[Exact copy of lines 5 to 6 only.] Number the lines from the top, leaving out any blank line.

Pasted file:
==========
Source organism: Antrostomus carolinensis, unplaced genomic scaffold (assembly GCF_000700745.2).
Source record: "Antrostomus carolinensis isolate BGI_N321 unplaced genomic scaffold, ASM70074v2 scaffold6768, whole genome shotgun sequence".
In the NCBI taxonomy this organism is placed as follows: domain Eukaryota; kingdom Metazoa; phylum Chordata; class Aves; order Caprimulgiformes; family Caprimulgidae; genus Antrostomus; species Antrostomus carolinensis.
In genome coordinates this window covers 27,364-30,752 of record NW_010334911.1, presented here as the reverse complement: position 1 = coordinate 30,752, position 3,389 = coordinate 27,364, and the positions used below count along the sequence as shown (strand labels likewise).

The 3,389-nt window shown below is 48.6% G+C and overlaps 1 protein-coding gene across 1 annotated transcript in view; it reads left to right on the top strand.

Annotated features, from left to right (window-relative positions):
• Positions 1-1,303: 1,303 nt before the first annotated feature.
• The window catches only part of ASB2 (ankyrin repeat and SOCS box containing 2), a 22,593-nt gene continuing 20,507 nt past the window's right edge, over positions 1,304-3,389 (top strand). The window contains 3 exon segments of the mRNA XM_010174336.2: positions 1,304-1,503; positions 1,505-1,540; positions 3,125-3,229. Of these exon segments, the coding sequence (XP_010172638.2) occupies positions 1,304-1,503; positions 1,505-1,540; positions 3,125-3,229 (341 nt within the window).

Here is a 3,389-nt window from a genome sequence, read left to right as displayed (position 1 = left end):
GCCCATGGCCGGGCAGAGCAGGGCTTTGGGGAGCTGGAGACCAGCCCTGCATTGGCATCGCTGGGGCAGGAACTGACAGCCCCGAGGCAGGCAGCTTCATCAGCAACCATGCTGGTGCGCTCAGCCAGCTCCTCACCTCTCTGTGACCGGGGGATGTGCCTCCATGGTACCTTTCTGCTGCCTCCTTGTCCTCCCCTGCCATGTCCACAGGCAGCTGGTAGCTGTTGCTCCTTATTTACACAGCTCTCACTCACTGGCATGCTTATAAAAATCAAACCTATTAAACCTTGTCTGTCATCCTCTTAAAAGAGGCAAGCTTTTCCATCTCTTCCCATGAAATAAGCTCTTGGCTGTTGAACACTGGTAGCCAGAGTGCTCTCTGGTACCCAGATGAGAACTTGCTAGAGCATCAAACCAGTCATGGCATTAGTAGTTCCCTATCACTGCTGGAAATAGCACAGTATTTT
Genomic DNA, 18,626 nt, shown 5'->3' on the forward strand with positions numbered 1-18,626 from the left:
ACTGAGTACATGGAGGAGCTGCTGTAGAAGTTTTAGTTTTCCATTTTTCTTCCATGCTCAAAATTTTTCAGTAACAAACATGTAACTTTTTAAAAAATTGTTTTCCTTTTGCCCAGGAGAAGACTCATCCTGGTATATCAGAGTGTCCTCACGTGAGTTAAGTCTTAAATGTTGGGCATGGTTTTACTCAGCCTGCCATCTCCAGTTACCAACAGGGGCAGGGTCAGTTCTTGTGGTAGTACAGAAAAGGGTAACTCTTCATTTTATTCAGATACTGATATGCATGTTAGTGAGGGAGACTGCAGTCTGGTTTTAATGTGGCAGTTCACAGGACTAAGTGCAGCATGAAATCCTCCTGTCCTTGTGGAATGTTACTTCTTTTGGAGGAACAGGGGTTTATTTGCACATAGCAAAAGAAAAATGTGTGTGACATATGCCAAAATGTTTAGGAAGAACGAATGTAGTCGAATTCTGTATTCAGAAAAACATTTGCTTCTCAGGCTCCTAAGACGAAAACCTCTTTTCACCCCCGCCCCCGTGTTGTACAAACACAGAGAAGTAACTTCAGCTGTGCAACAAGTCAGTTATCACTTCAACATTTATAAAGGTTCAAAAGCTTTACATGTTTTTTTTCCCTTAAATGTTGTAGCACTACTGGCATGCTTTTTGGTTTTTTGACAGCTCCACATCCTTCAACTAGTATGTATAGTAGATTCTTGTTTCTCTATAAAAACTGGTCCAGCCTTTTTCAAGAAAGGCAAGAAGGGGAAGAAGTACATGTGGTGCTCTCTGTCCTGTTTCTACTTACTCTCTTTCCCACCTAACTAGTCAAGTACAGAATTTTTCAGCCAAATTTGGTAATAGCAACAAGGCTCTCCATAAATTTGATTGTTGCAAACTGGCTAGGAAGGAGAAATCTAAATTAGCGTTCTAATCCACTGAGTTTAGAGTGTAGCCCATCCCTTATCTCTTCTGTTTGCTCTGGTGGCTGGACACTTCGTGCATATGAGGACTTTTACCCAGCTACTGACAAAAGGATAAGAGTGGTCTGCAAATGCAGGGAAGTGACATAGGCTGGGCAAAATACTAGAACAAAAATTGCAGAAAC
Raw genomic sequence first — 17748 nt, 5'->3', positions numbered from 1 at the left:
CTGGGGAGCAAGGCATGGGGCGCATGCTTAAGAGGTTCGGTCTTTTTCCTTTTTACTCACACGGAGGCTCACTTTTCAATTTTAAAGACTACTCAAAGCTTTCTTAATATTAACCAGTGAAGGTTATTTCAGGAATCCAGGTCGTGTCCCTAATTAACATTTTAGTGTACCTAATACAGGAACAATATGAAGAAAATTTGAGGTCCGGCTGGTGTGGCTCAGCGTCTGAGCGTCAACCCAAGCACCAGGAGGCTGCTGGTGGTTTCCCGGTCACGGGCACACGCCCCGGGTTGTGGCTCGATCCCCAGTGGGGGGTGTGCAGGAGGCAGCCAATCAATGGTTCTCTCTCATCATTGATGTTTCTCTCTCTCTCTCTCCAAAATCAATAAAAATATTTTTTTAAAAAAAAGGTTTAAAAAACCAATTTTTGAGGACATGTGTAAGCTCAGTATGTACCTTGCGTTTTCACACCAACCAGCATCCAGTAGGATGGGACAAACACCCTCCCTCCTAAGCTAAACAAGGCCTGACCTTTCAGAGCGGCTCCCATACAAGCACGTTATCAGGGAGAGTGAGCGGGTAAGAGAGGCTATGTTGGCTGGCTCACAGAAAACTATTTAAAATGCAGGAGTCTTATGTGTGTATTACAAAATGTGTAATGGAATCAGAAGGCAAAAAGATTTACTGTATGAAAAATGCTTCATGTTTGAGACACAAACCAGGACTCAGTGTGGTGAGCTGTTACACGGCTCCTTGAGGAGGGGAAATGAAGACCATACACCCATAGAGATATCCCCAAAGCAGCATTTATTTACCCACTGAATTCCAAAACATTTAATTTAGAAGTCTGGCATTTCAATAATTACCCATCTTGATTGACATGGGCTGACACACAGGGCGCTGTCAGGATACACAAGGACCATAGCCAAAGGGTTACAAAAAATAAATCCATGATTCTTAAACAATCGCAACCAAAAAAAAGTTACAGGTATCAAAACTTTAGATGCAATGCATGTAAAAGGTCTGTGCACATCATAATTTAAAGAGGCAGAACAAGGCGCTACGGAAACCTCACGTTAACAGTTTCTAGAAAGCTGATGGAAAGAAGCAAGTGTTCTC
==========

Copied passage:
The 3,389-nt window shown below is 48.6% G+C and overlaps 1 protein-coding gene across 1 annotated transcript in view; it reads left to right on the top strand.

Annotated features, from left to right (window-relative positions):